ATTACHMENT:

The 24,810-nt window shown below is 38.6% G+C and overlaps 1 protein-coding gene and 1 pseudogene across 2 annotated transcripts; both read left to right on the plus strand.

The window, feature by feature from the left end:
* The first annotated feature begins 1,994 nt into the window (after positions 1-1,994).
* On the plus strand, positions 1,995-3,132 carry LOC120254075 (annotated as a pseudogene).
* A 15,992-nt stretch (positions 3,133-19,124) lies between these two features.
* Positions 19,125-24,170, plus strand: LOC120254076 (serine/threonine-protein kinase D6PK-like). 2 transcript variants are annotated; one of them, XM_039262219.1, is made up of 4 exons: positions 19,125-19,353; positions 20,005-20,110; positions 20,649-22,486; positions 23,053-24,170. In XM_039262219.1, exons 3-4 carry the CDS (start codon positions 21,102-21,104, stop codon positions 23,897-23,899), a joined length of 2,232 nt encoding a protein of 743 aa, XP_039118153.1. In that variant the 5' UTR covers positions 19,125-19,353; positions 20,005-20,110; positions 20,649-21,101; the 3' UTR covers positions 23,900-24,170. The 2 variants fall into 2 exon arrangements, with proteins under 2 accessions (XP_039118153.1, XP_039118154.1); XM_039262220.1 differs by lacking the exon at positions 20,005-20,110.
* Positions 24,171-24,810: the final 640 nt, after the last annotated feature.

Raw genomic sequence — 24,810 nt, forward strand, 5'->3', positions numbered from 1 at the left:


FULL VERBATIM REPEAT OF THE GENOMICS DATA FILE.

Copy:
The 24,810-nt window shown below is 38.6% G+C and overlaps 1 protein-coding gene and 1 pseudogene across 2 annotated transcripts; both read left to right on the plus strand.

The window, feature by feature from the left end:
* The first annotated feature begins 1,994 nt into the window (after positions 1-1,994).
* On the plus strand, positions 1,995-3,132 carry LOC120254075 (annotated as a pseudogene).
* A 15,992-nt stretch (positions 3,133-19,124) lies between these two features.
* Positions 19,125-24,170, plus strand: LOC120254076 (serine/threonine-protein kinase D6PK-like). 2 transcript variants are annotated; one of them, XM_039262219.1, is made up of 4 exons: positions 19,125-19,353; positions 20,005-20,110; positions 20,649-22,486; positions 23,053-24,170. In XM_039262219.1, exons 3-4 carry the CDS (start codon positions 21,102-21,104, stop codon positions 23,897-23,899), a joined length of 2,232 nt encoding a protein of 743 aa, XP_039118153.1. In that variant the 5' UTR covers positions 19,125-19,353; positions 20,005-20,110; positions 20,649-21,101; the 3' UTR covers positions 23,900-24,170. The 2 variants fall into 2 exon arrangements, with proteins under 2 accessions (XP_039118153.1, XP_039118154.1); XM_039262220.1 differs by lacking the exon at positions 20,005-20,110.
* Positions 24,171-24,810: the final 640 nt, after the last annotated feature.

Raw genomic sequence — 24,810 nt, forward strand, 5'->3', positions numbered from 1 at the left: